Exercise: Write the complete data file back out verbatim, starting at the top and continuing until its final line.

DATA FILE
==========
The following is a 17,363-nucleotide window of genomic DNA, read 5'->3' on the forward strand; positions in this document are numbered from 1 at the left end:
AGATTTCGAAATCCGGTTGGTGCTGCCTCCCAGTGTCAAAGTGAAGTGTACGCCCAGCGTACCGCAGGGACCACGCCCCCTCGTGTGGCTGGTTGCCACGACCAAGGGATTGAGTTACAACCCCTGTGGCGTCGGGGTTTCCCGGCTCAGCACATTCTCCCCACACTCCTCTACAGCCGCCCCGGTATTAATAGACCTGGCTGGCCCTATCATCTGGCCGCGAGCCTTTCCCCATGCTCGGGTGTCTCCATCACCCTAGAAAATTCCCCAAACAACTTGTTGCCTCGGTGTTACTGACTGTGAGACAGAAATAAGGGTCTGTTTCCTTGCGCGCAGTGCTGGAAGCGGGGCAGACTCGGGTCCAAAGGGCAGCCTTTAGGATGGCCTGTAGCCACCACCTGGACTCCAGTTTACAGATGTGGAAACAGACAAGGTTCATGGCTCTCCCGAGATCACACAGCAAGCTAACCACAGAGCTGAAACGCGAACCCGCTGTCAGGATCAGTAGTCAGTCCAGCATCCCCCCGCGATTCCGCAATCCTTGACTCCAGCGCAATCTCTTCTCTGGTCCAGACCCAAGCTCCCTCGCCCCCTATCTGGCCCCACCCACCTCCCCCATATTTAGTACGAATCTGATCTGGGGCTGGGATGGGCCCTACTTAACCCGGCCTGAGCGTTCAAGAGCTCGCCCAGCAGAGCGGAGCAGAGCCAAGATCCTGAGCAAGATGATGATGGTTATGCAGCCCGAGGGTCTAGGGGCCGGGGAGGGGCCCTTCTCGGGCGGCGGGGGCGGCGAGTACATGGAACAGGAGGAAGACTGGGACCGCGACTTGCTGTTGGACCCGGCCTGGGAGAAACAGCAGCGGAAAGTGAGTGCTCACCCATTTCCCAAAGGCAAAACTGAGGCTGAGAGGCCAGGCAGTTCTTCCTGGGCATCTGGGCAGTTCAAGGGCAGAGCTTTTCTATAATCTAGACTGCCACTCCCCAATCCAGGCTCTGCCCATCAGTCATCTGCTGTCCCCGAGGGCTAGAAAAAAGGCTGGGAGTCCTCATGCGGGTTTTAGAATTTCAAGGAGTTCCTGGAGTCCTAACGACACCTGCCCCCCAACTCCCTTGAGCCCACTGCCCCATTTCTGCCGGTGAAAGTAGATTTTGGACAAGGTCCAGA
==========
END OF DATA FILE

The following is a 17,363-nucleotide window of genomic DNA, read 5'->3' on the forward strand; positions in this document are numbered from 1 at the left end:
AGATTTCGAAATCCGGTTGGTGCTGCCTCCCAGTGTCAAAGTGAAGTGTACGCCCAGCGTACCGCAGGGACCACGCCCCCTCGTGTGGCTGGTTGCCACGACCAAGGGATTGAGTTACAACCCCTGTGGCGTCGGGGTTTCCCGGCTCAGCACATTCTCCCCACACTCCTCTACAGCCGCCCCGGTATTAATAGACCTGGCTGGCCCTATCATCTGGCCGCGAGCCTTTCCCCATGCTCGGGTGTCTCCATCACCCTAGAAAATTCCCCAAACAACTTGTTGCCTCGGTGTTACTGACTGTGAGACAGAAATAAGGGTCTGTTTCCTTGCGCGCAGTGCTGGAAGCGGGGCAGACTCGGGTCCAAAGGGCAGCCTTTAGGATGGCCTGTAGCCACCACCTGGACTCCAGTTTACAGATGTGGAAACAGACAAGGTTCATGGCTCTCCCGAGATCACACAGCAAGCTAACCACAGAGCTGAAACGCGAACCCGCTGTCAGGATCAGTAGTCAGTCCAGCATCCCCCCGCGATTCCGCAATCCTTGACTCCAGCGCAATCTCTTCTCTGGTCCAGACCCAAGCTCCCTCGCCCCCTATCTGGCCCCACCCACCTCCCCCATATTTAGTACGAATCTGATCTGGGGCTGGGATGGGCCCTACTTAACCCGGCCTGAGCGTTCAAGAGCTCGCCCAGCAGAGCGGAGCAGAGCCAAGATCCTGAGCAAGATGATGATGGTTATGCAGCCCGAGGGTCTAGGGGCCGGGGAGGGGCCCTTCTCGGGCGGCGGGGGCGGCGAGTACATGGAACAGGAGGAAGACTGGGACCGCGACTTGCTGTTGGACCCGGCCTGGGAGAAACAGCAGCGGAAAGTGAGTGCTCACCCATTTCCCAAAGGCAAAACTGAGGCTGAGAGGCCAGGCAGTTCTTCCTGGGCATCTGGGCAGTTCAAGGGCAGAGCTTTTCTATAATCTAGACTGCCACTCCCCAATCCAGGCTCTGCCCATCAGTCATCTGCTGTCCCCGAGGGCTAGAAAAAAGGCTGGGAGTCCTCATGCGGGTTTTAGAATTTCAAGGAGTTCCTGGAGTCCTAACGACACCTGCCCCCCAACTCCCTTGAGCCCACTGCCCCATTTCTGCCGGTGAAAGTAGATTTTGGACAAGGTCCAGA